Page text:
Case Presentation: 11 year-old male presents with a history of vasovagal syncope and symptoms of dizziness, nausea, headaches, depression, anxiety, photophobia, and hyperacusis
We are describing 11-year-old male who presents to a functional neurology clinic with a history of vasovagal syncope and symptoms of dizziness, nausea, headaches, depression, anxiety, photophobia, and hyperacusis.
During this examination, the patient demonstrated positive Romberg’s, inability to stand unassisted with pulsivity in all directions with a predominance of leftward retropulsivity. The patient demonstrated decreased left patellar reflex, hyperacusis on the right, saccadic intrusions in leftward and upward as well as saccadic eye movements away from any light stimulus. All aberrant eye movements were confirmed by videonystagmography. The patient participated in a two-week vestibular rehabilitation program that included multi-axis labyrinth and otolithic stimulation paired with specific eye movements and exercises.
Jeff Frame quickly presents his thoughts on this case presentation.
Obviously, in this situation, I have limited background in dealing with these types of individuals. I do work with neurological patients, but in terms of one with vasovagal syncope and at the age that we’re dealing with, just some of the questions and things that I would look at with the individual start off with, obviously just general history, birth, any issues happening with that. Simple things like blood pressure. Do they tend to have low blood pressure? Are there any heart arrhythmias? Really trying to rule out any more serious issues prior to going in and doing some testing and assessment. Simple things like dehydration, low blood sugar, what’s their oxygen saturations? Those types of things in those individuals is what I’d be looking at first before I really started looking into neurological things, which again is a little beyond my scope of knowledge.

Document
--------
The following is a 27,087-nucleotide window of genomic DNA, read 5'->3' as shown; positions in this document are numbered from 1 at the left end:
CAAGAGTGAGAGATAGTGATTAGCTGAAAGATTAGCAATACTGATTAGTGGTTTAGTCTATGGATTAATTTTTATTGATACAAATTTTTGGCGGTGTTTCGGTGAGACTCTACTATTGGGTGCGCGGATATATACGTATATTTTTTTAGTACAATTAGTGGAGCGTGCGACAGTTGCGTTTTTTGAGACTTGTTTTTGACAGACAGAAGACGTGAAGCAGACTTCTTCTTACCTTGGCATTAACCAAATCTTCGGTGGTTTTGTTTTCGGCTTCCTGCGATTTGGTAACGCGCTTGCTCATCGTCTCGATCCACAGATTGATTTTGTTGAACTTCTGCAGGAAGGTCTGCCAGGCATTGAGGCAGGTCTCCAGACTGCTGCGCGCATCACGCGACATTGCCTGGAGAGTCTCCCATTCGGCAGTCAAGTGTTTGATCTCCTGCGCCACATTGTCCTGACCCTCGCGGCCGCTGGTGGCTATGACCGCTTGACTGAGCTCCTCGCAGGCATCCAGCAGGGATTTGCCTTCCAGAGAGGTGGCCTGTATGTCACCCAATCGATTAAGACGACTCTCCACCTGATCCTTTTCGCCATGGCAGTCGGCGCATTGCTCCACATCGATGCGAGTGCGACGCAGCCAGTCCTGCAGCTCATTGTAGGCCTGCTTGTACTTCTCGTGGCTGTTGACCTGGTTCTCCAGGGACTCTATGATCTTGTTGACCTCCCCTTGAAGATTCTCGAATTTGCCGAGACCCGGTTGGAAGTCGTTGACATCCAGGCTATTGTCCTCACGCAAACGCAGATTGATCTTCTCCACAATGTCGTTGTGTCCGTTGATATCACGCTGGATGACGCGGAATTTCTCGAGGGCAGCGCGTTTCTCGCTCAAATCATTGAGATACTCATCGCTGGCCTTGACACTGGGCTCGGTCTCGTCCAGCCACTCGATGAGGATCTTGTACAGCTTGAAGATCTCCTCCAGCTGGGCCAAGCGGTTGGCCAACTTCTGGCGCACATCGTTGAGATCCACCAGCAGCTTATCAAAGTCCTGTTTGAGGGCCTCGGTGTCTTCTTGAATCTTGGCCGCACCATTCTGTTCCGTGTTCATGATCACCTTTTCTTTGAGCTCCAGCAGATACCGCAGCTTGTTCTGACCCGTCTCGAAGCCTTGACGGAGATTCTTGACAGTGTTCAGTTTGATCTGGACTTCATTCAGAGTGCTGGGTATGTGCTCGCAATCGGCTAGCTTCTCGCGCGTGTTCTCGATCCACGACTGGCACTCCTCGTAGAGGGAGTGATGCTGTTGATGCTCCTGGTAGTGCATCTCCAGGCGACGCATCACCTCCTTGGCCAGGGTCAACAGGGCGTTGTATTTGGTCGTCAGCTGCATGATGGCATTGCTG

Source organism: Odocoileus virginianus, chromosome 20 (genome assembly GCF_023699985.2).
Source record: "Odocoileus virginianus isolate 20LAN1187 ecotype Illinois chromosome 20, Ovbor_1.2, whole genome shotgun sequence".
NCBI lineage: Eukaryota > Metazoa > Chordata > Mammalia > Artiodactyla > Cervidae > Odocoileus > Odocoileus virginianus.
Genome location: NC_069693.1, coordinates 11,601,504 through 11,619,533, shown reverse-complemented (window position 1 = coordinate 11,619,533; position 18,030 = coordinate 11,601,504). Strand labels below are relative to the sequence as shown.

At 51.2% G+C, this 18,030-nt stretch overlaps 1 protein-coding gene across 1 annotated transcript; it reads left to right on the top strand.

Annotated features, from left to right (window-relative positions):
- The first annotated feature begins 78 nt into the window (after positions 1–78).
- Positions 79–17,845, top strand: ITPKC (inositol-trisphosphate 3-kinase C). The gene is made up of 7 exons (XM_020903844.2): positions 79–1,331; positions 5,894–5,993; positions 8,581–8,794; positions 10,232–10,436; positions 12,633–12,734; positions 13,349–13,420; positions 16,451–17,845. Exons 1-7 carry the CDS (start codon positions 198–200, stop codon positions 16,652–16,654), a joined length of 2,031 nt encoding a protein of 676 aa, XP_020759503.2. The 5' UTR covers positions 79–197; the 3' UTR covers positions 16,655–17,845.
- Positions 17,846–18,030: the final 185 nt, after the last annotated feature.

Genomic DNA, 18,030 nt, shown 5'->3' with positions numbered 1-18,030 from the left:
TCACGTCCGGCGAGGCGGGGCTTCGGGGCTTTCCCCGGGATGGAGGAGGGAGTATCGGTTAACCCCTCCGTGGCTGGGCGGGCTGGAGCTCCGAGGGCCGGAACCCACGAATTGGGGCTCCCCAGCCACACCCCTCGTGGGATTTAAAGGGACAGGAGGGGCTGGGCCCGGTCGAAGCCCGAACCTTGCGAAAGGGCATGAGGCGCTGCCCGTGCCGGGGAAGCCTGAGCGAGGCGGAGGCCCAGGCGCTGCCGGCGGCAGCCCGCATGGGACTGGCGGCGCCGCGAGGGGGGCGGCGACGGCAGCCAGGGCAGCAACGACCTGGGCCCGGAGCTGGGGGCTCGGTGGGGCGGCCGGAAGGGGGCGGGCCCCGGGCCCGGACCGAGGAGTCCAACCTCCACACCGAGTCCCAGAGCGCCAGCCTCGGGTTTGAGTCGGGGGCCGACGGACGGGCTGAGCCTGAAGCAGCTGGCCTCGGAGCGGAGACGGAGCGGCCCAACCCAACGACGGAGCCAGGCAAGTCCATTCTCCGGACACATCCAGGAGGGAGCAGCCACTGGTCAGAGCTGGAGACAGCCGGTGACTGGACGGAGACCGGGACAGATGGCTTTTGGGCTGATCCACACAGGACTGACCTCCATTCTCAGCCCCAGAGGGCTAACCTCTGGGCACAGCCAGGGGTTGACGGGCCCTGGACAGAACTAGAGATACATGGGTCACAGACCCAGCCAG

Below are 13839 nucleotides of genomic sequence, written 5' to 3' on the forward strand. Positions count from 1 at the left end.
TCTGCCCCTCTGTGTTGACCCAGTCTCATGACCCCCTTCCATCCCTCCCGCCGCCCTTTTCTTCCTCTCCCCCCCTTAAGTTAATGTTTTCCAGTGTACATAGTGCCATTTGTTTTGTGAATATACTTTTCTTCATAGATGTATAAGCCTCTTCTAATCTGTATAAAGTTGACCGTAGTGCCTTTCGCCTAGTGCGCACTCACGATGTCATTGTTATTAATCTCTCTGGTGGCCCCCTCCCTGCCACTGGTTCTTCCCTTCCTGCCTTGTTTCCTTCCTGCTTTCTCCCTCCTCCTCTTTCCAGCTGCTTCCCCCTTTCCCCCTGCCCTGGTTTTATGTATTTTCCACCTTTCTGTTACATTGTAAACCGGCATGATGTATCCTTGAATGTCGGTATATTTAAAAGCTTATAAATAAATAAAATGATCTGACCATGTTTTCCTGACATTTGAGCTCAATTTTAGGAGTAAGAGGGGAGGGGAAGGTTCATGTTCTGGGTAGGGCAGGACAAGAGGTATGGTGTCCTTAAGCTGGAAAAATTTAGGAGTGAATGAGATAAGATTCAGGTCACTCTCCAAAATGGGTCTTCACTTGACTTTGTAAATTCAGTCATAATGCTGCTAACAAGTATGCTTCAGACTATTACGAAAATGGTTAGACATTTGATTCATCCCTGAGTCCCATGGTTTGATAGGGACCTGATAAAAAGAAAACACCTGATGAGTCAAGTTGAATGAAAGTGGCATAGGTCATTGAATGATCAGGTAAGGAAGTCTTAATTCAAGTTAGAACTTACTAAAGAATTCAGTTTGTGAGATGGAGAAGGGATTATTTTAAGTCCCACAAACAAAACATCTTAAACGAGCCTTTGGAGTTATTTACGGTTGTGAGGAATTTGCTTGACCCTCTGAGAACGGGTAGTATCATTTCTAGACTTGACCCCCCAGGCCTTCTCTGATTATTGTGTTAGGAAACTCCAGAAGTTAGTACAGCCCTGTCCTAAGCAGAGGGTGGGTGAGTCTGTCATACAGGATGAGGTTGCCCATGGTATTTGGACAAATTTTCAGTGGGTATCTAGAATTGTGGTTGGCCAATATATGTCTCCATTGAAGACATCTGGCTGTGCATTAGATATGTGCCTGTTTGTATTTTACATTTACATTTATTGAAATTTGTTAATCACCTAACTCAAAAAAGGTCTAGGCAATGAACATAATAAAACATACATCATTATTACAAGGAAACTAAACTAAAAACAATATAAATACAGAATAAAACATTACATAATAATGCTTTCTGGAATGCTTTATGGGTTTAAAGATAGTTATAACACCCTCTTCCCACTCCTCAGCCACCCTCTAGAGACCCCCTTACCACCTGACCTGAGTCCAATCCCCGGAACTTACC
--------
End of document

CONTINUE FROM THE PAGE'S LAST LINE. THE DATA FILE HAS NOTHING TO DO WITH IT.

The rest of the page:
But I do understand that when people have syncope, balance, dizziness issues, we have to start to determine the root of the cause. Is it a vestibular thing? Is it a sensory? Is it a visual issue? And really, before we begin to even do some of the assessments, just work on balance and stability issues to help decrease the susceptibility of falling. When I first read this, I didn’t really catch on to the fact that this individual has the inability to stand unassisted, so that’s gonna change my original prognosis here or plan of action.
I was originally thinking about we do have access to a NeuroCom Balance SMART Master System, which is a device that allows us to test and look at many different parameters. Maybe I should talk a little bit more about what it is. It’s basically a device that has a dynamic force plate with rotational capabilities to quantify vertical forces when someone’s standing on it through their feet, to measure their center of mass position, and to measure postural control. It has a dynamic visual surrounding to measure patient’s use of visual info and to maintain balance. So we’re able to start to tap into those different sensory systems to be able to get an understanding of where their root cause of their problem or the trigger for the syncope.